The Customer Segments component of the business model canvas is the first component. It drives choices made in all the other components, and thus drives choice of a business model.
This post explores Customer segments, how it fits into the business model canvas, and how this strategic choice also drives projects.
Perspective on Customer Segments in the Business Model Canvas
Identifying a Customer Segment is the first step in developing a business model using the Business Model Canvas.
The Business Model Framework is largely credited to Alexander Osterwalder and Strategyzer. To supercharge your understanding of business models, I recommend his book, “Business Model Generation: A Handbook for Visionaries, Game Changers, and Challengers”.
Choosing a Customer Segment is a highly strategic decision and is supported by many other strategic frameworks. Here are a few to consider:
- Porter’s three generic strategies – Porter identifies three basic choices: cost leadership, differentiation, or a unique focus driven by either cost or differentiation considerations.
- Ansoff Matrix Model – This approach entails use of a quad chart to visualize strategic options based upon choices characterized by new vs existing markets, and new vs existing products.
- Porter’s Five Forces – The structure of the industry will have a profound effect on choice of target customer segment. Consider competitive forces, competitive risks associated with different approaches, and where your company fits.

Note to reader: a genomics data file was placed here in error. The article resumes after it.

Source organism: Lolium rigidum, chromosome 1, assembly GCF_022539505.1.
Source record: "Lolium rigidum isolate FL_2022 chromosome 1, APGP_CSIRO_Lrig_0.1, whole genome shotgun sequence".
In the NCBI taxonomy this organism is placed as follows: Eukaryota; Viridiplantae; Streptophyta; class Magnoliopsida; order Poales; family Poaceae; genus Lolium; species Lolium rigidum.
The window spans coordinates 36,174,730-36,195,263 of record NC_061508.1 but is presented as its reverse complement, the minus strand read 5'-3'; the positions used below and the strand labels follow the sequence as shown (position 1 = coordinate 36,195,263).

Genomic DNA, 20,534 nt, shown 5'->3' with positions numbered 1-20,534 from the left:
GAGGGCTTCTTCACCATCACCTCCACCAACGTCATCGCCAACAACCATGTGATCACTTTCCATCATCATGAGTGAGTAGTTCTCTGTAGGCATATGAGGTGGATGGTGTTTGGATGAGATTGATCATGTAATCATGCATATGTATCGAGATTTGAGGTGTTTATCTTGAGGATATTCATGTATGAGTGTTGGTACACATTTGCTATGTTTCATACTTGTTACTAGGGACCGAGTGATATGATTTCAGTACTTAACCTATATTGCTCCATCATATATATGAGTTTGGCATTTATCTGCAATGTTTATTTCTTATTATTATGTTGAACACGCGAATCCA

- Stage of Business and Industry Growth – Identify your company’s maturity level. Is it a startup or growth company, or more mature? Where does it want to go with this particular venture?
- The Experience Curve – Consider your company’s level of experience with the business and customers of a potential target segment. What is likely to happen in terms of experience if you target a certain customer segment?
Choosing a Customer Segment is identified as the first step in the business model canvas because it drives so many other steps, such as creating the value proposition. As a result, it often makes sense to use a separate business model canvas – and unique business model – for each Customer Segment.
How to Go About Segmenting Customers
There are many ways to segment a market. Some more common ways include:
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- Demographic – What is the makeup of the target segment in terms of gender, income, education, relationship status and many other statistical considerations?
- Geographic – Where are the customers located? What physical, cultural, and accessibility attributes are important to note?
- Psychographic – What interests, opinions, beliefs, values, and political views do the target segment customers have?
- Jobs To Be Done – Can your product or service get the job done for them? Or can it augment their solution, put you in partnerships with them, or somehow lessen the burden to them of getting the job done?
- Pains – What undesired outcomes or problems is the customer trying to avoid? What are the customer’s risks and barriers in this area? How severe is the pain, and how can it be lessened?
- Budget – How much can certain groups of customers pay for a solution?